Problem: Figuring out a way to update a microfinance organization’s database in Zambia, where electricity is not always available and only 30 percent of the population enjoys internet access.
Solution: A team of Lehigh Computer Science and Business (CSB) students are designing an app for that.
Sharon Kalafut, a CSB professor of practice, led a team of four students to the African nation during the spring semester to assess the operational needs of the Evangelical Lutheran Church of Zambia as they relate to the organization’s microfinance lending activities.
The church-based organization, funded by U.S. donors, provides microfinance loans and also oversees the varied activities of 40 congregations, consisting of 85 separate groups.
The task at hand is for the student team to provide an efficient way to update the congregation’s database in the main office located in the town of Lusaka.
The database needs to capture such information as loan activity, borrowers’ compliance, requests for additional funding, and membership participation in church-related activities in the surrounding villages. The data is used in many ways to help manage the congregation’s loan activities and to provide detailed profitability statistics to the donors of the sponsoring Evangelical Lutheran Church in the United States.
The students have until August, when they return to Zambia, to present their solution for efficiently transferring information from the “bush” to the main computer in Lusaka. Armando Berdiel ’12 explains that the team is designing a mobile phone application to capture the relevant information while in the field and to upload it directly from the mobile phone to the main database.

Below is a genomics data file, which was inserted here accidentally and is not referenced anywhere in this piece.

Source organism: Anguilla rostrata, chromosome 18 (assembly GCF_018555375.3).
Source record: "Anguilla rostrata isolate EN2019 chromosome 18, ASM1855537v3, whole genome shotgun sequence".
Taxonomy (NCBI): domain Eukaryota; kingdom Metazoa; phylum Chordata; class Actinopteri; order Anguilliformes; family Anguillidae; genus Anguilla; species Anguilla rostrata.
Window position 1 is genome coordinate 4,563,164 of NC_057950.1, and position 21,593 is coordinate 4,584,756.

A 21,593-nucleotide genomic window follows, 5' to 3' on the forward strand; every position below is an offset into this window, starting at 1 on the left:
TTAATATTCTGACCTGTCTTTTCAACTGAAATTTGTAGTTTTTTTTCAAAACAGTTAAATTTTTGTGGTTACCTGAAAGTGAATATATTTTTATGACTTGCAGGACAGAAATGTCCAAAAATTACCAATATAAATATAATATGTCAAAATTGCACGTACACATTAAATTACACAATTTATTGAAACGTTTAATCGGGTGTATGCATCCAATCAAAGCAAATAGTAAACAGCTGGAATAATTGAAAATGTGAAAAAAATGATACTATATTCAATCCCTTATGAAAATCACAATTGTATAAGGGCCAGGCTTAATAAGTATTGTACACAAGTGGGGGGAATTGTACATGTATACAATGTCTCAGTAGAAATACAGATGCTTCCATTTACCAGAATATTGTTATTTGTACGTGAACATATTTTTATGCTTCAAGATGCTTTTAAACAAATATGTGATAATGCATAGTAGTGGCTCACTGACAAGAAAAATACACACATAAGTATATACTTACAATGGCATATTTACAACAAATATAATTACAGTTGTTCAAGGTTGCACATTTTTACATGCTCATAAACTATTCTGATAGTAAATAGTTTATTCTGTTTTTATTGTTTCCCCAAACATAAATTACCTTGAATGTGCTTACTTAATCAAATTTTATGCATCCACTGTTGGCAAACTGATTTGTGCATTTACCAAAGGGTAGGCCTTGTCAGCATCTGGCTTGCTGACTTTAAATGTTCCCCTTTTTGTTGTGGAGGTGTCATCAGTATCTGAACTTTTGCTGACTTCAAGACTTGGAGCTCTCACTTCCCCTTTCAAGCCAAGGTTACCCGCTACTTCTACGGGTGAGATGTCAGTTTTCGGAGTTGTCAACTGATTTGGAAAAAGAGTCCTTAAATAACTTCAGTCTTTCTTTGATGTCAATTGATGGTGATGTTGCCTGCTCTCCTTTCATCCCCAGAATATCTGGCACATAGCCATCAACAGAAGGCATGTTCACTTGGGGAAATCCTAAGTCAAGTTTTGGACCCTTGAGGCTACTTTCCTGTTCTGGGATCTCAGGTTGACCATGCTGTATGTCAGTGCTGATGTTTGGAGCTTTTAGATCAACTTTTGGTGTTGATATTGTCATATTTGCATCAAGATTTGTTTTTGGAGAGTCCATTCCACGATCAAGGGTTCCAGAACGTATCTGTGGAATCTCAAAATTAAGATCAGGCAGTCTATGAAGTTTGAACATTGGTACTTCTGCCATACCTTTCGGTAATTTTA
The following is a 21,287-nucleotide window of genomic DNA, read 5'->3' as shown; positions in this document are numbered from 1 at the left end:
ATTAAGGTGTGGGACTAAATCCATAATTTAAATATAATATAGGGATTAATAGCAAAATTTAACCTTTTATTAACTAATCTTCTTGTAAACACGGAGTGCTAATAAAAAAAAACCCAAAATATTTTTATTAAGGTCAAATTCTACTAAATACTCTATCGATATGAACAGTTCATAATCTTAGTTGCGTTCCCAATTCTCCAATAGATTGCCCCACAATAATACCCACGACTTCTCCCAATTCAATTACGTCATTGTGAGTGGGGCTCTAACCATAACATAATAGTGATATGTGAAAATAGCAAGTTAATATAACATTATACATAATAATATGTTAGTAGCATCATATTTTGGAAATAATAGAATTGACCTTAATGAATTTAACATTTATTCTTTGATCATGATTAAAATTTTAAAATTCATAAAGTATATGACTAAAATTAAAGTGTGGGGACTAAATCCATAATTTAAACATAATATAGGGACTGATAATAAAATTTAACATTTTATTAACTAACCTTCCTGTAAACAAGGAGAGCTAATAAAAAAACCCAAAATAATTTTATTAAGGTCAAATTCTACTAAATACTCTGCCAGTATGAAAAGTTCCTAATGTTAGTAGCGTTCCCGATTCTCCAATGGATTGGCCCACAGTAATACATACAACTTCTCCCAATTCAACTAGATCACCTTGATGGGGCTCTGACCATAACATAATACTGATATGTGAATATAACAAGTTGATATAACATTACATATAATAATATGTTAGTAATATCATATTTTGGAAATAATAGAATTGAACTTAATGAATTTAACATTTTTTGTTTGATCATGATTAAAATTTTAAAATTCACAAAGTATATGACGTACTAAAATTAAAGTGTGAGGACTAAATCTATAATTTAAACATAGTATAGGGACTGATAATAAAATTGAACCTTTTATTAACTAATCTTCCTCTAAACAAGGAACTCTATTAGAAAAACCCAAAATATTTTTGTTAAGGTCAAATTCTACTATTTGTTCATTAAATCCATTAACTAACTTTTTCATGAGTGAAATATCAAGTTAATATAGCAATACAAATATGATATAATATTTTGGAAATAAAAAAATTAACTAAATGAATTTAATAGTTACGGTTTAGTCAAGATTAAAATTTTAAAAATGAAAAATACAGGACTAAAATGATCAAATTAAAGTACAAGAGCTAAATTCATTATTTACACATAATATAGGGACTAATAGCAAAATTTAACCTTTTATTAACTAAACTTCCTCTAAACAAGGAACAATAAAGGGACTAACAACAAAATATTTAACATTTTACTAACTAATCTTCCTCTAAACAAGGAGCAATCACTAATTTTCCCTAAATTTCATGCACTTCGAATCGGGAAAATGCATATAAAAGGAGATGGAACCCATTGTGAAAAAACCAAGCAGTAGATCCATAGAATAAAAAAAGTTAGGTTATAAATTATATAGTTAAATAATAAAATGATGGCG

“Most people in the outlying areas do not have access to computers but do have cell phones, thus making this the perfect conduit for information transfer,” he says. "The text messaging function can be used to send the information to the main database."
A project becomes personal
Students had the opportunity to personally travel to Mulendema Village and other outlying areas to meet with loan recipients as well as other members of the congregation. They were overwhelmed with the hospitality shown, yet humbled by the poverty they witnessed.
"Seeing the faces and homes of the people who could potentially benefit from our work has truly humanized the project for me," says Aaron Taylor '12.
“We are helping an economy go forward as a group,” says Todd Suess ’12. “Hopefully we will influence something that might reduce poverty.”
Although the language difference made communication difficult with the villagers, the Lehigh team agreed that the “handshake is universal” and perfectly bridged the gap between very distinct cultures.
All third-year students in the CSB program are required to take CSB 312/313—a two-semester project starting in the spring semester and concluding at the end of the first semester of senior year. There is a mix of international and domestic projects from which to choose. Financial support for the CSB program and the funding for the student projects is provided by Peter E. Bennett '63.
“I liked this project because it entailed actually formulating a plan, working it through with the team, and returning to the client to execute the solution,” says Brian Godshall ’12. “Traveling to Zambia to accomplish this was a once-in-a-lifetime opportunity.”
“This has been a life-changing experience. We are making a difference in someone’s life,” says Kalafut. “Although I am a computer scientist, it is very important that I am connected to the community. If technology can help make someone’s life easier, richer, and broader, it is then that I feel I have accomplished something within my field.”